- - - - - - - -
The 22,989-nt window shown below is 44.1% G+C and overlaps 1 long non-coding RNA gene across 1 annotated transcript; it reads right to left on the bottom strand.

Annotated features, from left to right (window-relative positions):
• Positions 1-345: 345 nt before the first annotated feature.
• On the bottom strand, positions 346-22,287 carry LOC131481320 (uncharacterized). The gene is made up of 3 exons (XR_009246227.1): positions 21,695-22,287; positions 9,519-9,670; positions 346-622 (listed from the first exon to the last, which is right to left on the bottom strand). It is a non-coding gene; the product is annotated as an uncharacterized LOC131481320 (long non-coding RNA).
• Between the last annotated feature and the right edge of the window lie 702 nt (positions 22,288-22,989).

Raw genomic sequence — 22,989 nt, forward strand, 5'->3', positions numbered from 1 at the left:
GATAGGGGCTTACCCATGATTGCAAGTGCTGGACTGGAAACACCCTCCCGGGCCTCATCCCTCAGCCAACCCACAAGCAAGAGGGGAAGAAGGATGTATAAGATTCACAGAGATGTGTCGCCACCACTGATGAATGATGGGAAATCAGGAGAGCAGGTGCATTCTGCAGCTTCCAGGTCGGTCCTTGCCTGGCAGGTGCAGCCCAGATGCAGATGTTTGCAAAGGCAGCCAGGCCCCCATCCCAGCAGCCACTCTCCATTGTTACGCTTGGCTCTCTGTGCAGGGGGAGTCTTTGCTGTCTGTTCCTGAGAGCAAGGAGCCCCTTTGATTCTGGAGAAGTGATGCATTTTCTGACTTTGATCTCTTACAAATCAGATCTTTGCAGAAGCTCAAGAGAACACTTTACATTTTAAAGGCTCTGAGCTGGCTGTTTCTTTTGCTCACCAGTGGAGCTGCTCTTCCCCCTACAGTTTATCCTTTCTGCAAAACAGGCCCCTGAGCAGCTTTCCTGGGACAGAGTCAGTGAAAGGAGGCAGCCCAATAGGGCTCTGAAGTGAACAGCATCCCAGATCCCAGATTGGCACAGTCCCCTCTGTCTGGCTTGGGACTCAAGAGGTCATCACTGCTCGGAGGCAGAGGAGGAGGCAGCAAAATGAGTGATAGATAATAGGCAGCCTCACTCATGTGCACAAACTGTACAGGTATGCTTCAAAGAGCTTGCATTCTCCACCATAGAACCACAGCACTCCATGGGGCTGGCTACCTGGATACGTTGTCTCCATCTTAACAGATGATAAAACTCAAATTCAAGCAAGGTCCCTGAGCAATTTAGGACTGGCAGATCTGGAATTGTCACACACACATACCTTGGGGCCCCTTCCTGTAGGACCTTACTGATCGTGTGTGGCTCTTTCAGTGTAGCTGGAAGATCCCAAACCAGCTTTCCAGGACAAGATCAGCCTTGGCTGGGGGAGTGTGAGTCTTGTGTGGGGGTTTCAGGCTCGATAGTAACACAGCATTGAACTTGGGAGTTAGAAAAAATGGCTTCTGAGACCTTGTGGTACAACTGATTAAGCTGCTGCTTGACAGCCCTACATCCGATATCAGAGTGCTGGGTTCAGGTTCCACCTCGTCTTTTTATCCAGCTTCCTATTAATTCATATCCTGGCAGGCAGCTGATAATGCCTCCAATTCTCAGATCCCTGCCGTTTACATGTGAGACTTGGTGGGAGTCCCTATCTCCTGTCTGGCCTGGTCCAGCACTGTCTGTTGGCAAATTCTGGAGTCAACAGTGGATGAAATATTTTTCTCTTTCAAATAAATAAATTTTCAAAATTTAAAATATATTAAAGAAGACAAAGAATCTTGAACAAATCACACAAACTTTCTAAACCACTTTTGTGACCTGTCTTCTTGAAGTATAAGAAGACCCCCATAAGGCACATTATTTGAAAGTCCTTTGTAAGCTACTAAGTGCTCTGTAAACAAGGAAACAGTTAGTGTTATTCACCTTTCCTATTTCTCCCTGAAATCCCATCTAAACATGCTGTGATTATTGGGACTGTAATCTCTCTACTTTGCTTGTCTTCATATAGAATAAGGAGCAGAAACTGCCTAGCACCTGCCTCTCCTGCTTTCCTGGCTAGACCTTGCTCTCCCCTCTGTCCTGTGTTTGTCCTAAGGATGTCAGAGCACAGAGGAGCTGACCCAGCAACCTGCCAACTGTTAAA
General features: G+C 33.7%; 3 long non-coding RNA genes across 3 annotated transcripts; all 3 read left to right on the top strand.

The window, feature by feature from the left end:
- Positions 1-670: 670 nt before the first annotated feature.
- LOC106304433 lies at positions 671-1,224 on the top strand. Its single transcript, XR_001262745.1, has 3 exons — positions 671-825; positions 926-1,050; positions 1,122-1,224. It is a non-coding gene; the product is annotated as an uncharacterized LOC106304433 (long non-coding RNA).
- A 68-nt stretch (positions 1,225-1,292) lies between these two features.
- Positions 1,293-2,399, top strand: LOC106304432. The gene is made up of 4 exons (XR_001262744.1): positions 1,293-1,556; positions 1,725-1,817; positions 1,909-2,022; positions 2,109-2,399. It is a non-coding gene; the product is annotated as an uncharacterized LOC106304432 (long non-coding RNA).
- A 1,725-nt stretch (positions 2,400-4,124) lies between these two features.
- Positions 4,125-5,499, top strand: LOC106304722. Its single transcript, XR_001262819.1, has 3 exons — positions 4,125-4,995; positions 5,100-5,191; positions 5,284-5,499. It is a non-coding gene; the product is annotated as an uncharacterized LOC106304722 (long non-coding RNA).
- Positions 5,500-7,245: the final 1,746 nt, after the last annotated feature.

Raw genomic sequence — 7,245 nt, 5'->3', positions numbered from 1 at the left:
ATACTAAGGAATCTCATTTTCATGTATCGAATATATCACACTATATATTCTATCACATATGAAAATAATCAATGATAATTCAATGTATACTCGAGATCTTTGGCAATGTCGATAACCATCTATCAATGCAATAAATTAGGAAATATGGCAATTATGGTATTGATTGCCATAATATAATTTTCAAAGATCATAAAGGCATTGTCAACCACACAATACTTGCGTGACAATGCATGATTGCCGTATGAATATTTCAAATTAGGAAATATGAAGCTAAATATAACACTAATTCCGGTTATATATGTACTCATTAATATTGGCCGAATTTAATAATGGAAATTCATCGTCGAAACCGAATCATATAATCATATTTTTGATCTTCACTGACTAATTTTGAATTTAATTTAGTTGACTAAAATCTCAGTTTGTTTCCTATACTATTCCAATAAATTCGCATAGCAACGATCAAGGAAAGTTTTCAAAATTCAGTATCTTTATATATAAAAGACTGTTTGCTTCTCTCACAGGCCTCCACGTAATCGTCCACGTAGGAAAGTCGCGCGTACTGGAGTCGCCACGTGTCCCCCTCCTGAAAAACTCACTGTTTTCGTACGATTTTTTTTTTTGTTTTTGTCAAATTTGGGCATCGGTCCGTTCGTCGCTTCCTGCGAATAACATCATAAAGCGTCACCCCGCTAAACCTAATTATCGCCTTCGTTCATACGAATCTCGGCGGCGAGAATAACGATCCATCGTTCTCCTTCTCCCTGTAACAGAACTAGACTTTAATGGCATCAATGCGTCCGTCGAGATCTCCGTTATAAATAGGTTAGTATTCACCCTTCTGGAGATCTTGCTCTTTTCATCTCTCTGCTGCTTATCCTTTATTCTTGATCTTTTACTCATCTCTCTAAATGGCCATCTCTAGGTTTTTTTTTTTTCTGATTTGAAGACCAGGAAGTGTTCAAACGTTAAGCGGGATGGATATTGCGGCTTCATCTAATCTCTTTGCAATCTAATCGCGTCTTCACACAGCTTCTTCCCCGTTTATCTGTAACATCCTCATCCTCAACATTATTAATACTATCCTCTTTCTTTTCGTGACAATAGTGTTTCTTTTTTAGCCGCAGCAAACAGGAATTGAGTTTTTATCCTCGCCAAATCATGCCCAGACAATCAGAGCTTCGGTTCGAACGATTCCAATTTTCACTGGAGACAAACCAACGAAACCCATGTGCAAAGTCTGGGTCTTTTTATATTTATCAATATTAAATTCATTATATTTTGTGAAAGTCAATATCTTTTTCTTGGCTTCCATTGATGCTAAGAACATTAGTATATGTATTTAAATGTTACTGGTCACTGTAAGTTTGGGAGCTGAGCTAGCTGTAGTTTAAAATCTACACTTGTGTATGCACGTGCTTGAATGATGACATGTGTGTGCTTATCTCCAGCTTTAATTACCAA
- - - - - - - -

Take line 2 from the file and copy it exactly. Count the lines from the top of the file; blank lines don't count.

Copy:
Annotated features, from left to right (window-relative positions):